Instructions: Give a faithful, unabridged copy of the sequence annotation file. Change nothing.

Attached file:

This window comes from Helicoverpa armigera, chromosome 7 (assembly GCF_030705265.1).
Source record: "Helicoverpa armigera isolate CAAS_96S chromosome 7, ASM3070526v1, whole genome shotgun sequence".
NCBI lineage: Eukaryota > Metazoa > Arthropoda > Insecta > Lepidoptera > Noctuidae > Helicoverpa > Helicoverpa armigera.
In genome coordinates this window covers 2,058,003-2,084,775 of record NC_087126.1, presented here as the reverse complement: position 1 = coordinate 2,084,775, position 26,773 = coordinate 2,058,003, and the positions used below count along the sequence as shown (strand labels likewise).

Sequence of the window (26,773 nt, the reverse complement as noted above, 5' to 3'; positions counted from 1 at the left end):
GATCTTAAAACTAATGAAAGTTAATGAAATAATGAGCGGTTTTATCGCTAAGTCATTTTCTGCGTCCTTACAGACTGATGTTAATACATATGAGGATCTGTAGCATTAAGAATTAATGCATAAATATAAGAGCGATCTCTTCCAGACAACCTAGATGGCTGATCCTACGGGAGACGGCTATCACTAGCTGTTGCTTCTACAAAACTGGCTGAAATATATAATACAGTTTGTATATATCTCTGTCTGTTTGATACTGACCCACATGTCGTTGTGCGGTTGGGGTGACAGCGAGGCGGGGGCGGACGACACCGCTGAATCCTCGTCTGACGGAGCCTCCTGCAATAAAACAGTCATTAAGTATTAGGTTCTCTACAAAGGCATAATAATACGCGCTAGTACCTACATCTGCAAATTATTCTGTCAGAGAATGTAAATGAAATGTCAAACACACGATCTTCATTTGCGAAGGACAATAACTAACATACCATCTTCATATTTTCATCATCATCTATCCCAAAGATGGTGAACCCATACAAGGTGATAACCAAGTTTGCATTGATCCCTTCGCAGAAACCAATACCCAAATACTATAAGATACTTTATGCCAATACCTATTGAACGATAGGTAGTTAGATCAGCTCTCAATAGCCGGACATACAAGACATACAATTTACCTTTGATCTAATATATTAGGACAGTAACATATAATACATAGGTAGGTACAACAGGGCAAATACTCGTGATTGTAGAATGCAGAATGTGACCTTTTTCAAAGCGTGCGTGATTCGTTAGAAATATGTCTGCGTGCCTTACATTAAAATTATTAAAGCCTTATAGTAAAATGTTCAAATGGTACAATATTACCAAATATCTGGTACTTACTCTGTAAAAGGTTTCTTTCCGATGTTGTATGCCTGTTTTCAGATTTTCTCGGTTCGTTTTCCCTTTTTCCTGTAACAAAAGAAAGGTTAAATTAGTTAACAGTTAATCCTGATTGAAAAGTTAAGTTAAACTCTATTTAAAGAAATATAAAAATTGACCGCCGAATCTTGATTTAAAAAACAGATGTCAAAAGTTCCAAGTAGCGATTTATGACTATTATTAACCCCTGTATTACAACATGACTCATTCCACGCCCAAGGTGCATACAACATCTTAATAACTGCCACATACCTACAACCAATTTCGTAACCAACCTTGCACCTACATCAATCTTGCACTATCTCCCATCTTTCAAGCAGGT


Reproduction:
This window comes from Helicoverpa armigera, chromosome 7 (assembly GCF_030705265.1).
Source record: "Helicoverpa armigera isolate CAAS_96S chromosome 7, ASM3070526v1, whole genome shotgun sequence".
NCBI lineage: Eukaryota > Metazoa > Arthropoda > Insecta > Lepidoptera > Noctuidae > Helicoverpa > Helicoverpa armigera.
In genome coordinates this window covers 2,058,003-2,084,775 of record NC_087126.1, presented here as the reverse complement: position 1 = coordinate 2,084,775, position 26,773 = coordinate 2,058,003, and the positions used below count along the sequence as shown (strand labels likewise).

Sequence of the window (26,773 nt, the reverse complement as noted above, 5' to 3'; positions counted from 1 at the left end):
GATCTTAAAACTAATGAAAGTTAATGAAATAATGAGCGGTTTTATCGCTAAGTCATTTTCTGCGTCCTTACAGACTGATGTTAATACATATGAGGATCTGTAGCATTAAGAATTAATGCATAAATATAAGAGCGATCTCTTCCAGACAACCTAGATGGCTGATCCTACGGGAGACGGCTATCACTAGCTGTTGCTTCTACAAAACTGGCTGAAATATATAATACAGTTTGTATATATCTCTGTCTGTTTGATACTGACCCACATGTCGTTGTGCGGTTGGGGTGACAGCGAGGCGGGGGCGGACGACACCGCTGAATCCTCGTCTGACGGAGCCTCCTGCAATAAAACAGTCATTAAGTATTAGGTTCTCTACAAAGGCATAATAATACGCGCTAGTACCTACATCTGCAAATTATTCTGTCAGAGAATGTAAATGAAATGTCAAACACACGATCTTCATTTGCGAAGGACAATAACTAACATACCATCTTCATATTTTCATCATCATCTATCCCAAAGATGGTGAACCCATACAAGGTGATAACCAAGTTTGCATTGATCCCTTCGCAGAAACCAATACCCAAATACTATAAGATACTTTATGCCAATACCTATTGAACGATAGGTAGTTAGATCAGCTCTCAATAGCCGGACATACAAGACATACAATTTACCTTTGATCTAATATATTAGGACAGTAACATATAATACATAGGTAGGTACAACAGGGCAAATACTCGTGATTGTAGAATGCAGAATGTGACCTTTTTCAAAGCGTGCGTGATTCGTTAGAAATATGTCTGCGTGCCTTACATTAAAATTATTAAAGCCTTATAGTAAAATGTTCAAATGGTACAATATTACCAAATATCTGGTACTTACTCTGTAAAAGGTTTCTTTCCGATGTTGTATGCCTGTTTTCAGATTTTCTCGGTTCGTTTTCCCTTTTTCCTGTAACAAAAGAAAGGTTAAATTAGTTAACAGTTAATCCTGATTGAAAAGTTAAGTTAAACTCTATTTAAAGAAATATAAAAATTGACCGCCGAATCTTGATTTAAAAAACAGATGTCAAAAGTTCCAAGTAGCGATTTATGACTATTATTAACCCCTGTATTACAACATGACTCATTCCACGCCCAAGGTGCATACAACATCTTAATAACTGCCACATACCTACAACCAATTTCGTAACCAACCTTGCACCTACATCAATCTTGCACTATCTCCCATCTTTCAAGCAGGT